Some 196 cases have been filed under the Digital Security Act in the Dhaka metropolitan area in December 2021 to June this year, as lawsuits under the controversial act amounted to 45 in the metropolis in November alone last year, according to official data.
The number of cases under the act fell to 27 in December last year after the US sanctions on the Rapid Action Battalion (RAB) and its top officials in that month. Dhaka Metropolitan Police (DMP) data show the number of such cases kept falling in later months too.
In Dhaka city, 262 cases in 2020 and 346 cases in 2021 were filed under the Digital Security Act (DSA) – a law which the Human Rights Watch labels as "abusive" and designed to "harass and indefinitely detain" activists, journalists, and others critical of the government.
Local human rights activists attribute the fall in DSA cases to US sanctions on RAB and seven of its current and former officials on 10 December 2021.
At a programme in Dhaka in April this year, Inspector General of Bangladesh Police Benazir Ahmed too asked cops not to lodge cases under the act. Subsequently, the number of DSA cases started to decline across the country as well as in Dhaka.
"We have to be careful in enforcing the Digital Security Act, as several quarters at home and abroad are trying to hatch different conspiracies and pressurise us," Benazir – who also faces the US ban – told the programme.
The Business Standard contacted Police Headquarters seeking the district-wise DSA case data, but to no avail. Police in several districts, however, said the number of cases has declined substantially as they have been instructed not to record DSA cases abruptly.
The USA has been expressing its concerns over human rights issues since the DSA was enacted in 2018. US Ambassador to Bangladesh Peter Haas in May reiterated Washington's concern about the act.
In the wake of criticisms both at home and abroad, the police headquarters last year asked its units to notify before lodging a case under DSA.
A number of DMP officials in conditions of anonymity said the US sanctions mentioned harassment by DSA, which ultimately led to widespread criticism. Therefore, cops have been discouraged from recording cases under the act.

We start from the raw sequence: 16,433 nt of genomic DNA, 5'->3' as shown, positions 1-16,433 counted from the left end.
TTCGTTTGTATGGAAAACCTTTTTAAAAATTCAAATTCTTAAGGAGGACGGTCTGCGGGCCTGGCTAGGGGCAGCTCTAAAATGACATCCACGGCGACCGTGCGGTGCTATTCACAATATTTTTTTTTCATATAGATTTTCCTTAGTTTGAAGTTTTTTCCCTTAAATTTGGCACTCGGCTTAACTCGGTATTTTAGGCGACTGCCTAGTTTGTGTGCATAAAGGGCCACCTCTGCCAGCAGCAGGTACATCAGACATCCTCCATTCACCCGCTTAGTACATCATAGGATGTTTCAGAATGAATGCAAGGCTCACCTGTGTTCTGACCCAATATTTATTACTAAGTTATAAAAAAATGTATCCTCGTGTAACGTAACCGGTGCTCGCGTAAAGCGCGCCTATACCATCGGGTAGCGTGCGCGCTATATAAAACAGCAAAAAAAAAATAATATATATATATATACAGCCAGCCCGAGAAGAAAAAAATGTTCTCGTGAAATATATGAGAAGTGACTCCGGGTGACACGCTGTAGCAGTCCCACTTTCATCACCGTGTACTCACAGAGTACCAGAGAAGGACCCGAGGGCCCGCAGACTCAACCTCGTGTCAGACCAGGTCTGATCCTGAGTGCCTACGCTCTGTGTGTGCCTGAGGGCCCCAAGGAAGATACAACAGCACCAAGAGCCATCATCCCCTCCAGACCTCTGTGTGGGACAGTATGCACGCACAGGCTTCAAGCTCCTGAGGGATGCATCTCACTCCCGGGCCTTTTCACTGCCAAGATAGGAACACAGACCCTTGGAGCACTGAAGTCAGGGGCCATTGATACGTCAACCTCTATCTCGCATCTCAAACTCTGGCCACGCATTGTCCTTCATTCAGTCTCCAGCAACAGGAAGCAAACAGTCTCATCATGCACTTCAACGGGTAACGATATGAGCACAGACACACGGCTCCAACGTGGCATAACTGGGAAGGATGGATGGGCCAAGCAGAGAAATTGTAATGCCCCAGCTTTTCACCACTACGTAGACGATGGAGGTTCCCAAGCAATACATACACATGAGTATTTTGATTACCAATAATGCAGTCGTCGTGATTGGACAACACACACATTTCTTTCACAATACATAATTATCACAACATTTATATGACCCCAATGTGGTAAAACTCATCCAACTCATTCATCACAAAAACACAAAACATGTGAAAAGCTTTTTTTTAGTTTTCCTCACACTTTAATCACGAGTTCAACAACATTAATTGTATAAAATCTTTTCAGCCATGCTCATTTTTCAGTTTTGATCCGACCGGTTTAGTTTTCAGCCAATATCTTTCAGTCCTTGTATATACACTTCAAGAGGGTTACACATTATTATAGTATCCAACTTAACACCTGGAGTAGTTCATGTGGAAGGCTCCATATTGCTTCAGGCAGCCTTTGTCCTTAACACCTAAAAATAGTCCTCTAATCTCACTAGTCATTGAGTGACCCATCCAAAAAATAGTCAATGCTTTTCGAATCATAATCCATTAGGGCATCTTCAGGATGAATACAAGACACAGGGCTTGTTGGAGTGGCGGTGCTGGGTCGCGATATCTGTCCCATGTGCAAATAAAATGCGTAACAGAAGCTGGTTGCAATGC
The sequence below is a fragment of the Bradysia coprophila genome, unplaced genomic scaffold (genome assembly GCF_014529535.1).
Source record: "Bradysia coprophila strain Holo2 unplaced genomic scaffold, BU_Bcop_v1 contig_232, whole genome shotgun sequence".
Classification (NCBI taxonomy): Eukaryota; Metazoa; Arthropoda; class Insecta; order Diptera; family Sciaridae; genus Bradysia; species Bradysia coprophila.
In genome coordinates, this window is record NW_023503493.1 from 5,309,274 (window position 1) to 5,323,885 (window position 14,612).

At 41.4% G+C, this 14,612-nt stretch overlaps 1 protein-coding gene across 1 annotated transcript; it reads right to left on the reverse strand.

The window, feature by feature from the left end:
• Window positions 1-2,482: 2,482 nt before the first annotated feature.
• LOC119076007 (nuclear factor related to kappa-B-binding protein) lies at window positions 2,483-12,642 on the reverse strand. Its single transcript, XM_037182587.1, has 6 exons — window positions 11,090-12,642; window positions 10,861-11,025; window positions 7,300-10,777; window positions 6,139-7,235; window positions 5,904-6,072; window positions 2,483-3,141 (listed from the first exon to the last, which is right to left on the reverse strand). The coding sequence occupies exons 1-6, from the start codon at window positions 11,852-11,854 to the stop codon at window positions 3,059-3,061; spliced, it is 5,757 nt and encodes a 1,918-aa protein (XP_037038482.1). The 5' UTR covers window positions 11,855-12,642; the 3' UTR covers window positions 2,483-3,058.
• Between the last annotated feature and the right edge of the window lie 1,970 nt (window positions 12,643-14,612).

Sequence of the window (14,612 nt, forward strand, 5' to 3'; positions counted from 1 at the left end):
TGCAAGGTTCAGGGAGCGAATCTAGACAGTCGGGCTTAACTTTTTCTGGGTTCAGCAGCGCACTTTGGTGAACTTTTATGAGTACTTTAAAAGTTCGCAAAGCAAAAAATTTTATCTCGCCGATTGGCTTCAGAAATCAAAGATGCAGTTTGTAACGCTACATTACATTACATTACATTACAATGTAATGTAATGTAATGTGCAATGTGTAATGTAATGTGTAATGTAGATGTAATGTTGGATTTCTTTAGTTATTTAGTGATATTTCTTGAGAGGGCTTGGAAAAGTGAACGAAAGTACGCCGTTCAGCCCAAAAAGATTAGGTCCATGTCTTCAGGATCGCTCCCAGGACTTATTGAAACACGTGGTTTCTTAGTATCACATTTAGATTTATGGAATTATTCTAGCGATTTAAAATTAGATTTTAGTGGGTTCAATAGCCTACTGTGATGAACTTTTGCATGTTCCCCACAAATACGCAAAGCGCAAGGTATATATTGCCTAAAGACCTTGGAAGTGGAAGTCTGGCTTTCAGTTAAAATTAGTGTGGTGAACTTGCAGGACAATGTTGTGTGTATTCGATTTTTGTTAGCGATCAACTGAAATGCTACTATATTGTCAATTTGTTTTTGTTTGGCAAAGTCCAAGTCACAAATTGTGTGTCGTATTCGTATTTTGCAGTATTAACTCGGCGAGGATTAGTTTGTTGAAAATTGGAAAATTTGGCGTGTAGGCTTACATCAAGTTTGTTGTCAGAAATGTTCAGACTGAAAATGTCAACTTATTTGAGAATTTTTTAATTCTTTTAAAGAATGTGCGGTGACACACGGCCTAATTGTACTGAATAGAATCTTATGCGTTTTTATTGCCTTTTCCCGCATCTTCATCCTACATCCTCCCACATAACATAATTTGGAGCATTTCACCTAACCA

They said filing a DSA case in Dhaka city will require the permission of DMP commissioner or additional commissioner (crime).
However, police headquarters refuse to make any official comment about the falling DSA cases.
In the December-June period, the number of extrajudicial killing – which the law enforcers claim to be due to firing in self-defence – and custodial death also saw a sharp decline too.
In the seven months, there were only two crossfire deaths – both by RAB – across the country, as the figure was 43 during the corresponding period last year.
Custodial death dropped to 10 in December-June from 67 during the corresponding period in the previous year. During the seven months, two persons were reported whisked up by plain-clothes detectives – one returned later and another was shown arrested.
Commander Khandaker Al Moin, director of RAB Legal and Media Wing, said RAB personnel fire only for self-defence.
"Shootouts took place in the past seven months. Terrorists also got injured in retaliation. But they did not die as before. Sanctions are not related to our self-defence," he added.
Prominent human rights defender Md Nur Khan Liton believes there is no reason to think that people will not fall victim to the law again until the government repeals the DSA.
"With the election approaching, it will be clearer whether the DSA cases are decreasing or increasing," he told The Business Standard.
"They [govt] are maintaining caution for now as the international communities are raising questions. But it cannot be said they [govt] gave up completely," he added.